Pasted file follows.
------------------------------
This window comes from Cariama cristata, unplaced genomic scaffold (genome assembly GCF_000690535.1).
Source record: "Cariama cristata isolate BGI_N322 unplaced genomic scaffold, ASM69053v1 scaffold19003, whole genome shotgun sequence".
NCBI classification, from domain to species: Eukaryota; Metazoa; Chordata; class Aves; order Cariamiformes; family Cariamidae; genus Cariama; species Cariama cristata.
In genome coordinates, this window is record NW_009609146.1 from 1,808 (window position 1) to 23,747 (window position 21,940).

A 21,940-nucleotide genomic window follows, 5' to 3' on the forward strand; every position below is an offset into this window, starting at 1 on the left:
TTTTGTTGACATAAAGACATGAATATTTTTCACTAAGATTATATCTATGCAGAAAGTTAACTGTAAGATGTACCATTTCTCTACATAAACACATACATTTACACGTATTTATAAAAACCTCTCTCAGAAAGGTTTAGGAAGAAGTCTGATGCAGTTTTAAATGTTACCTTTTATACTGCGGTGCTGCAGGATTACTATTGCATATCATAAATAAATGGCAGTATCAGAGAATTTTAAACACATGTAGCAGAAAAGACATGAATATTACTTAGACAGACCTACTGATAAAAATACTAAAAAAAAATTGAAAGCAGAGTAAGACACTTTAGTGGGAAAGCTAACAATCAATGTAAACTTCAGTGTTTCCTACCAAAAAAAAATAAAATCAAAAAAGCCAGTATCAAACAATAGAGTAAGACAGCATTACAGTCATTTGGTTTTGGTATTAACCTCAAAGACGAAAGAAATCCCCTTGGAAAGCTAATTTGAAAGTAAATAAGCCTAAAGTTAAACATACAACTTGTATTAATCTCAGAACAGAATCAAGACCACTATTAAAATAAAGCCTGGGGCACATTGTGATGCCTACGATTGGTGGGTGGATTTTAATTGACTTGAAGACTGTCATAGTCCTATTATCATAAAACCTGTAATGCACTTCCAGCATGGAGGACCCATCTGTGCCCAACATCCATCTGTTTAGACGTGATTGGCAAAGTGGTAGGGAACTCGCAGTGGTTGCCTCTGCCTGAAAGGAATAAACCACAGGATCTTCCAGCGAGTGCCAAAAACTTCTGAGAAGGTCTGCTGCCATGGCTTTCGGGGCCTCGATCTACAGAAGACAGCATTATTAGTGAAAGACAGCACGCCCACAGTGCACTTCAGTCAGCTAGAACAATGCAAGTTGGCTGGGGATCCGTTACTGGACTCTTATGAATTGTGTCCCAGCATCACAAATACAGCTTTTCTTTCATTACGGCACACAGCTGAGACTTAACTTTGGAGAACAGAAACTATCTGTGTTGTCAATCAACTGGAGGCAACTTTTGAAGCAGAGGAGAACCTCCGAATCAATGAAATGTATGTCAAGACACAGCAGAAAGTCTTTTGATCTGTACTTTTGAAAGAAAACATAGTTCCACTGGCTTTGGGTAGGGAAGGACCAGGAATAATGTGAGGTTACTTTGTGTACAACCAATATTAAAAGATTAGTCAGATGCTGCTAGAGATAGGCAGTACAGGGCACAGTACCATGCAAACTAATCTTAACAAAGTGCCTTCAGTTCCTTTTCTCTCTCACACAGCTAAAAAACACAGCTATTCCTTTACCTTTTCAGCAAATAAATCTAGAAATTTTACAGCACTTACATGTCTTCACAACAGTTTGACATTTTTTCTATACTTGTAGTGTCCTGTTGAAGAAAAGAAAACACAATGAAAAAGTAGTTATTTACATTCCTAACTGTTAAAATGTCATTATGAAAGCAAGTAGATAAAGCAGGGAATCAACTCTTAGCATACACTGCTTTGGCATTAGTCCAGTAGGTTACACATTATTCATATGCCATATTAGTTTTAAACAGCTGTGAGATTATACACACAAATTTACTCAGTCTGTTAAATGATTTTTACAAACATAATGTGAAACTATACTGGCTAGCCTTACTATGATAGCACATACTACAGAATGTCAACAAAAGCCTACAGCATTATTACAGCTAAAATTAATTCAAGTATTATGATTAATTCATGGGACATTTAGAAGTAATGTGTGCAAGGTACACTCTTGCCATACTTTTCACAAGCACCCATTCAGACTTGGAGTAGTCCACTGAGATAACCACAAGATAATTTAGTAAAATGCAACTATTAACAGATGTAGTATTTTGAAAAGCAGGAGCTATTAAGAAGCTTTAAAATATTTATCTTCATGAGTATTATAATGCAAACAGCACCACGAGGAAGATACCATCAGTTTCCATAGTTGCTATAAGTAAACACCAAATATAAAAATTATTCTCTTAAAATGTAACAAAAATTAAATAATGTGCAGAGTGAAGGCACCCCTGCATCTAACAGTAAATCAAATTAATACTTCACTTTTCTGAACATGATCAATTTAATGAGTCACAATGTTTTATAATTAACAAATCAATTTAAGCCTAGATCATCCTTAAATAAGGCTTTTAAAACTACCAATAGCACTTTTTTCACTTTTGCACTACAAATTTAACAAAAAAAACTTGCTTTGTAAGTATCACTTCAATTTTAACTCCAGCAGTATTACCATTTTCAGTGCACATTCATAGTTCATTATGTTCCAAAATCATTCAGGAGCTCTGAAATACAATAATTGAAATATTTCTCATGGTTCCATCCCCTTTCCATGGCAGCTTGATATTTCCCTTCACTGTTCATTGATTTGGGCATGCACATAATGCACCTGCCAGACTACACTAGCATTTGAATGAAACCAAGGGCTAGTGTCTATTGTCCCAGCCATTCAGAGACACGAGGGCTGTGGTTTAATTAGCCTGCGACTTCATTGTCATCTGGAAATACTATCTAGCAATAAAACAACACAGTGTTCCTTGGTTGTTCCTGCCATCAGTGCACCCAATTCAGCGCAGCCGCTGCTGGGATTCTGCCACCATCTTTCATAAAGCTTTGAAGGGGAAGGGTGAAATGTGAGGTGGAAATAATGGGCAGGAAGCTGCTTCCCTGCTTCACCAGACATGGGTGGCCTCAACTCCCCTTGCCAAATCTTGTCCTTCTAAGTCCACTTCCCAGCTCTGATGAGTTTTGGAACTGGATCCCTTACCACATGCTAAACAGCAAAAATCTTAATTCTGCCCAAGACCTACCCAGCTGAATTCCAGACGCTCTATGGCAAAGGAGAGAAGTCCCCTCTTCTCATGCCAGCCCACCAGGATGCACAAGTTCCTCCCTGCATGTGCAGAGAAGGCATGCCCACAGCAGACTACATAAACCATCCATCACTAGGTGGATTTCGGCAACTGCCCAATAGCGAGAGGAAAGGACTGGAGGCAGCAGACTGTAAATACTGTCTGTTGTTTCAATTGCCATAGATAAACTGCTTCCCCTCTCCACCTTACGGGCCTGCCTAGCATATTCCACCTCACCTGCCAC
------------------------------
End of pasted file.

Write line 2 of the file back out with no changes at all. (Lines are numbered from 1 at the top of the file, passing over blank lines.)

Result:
Source record: "Cariama cristata isolate BGI_N322 unplaced genomic scaffold, ASM69053v1 scaffold19003, whole genome shotgun sequence".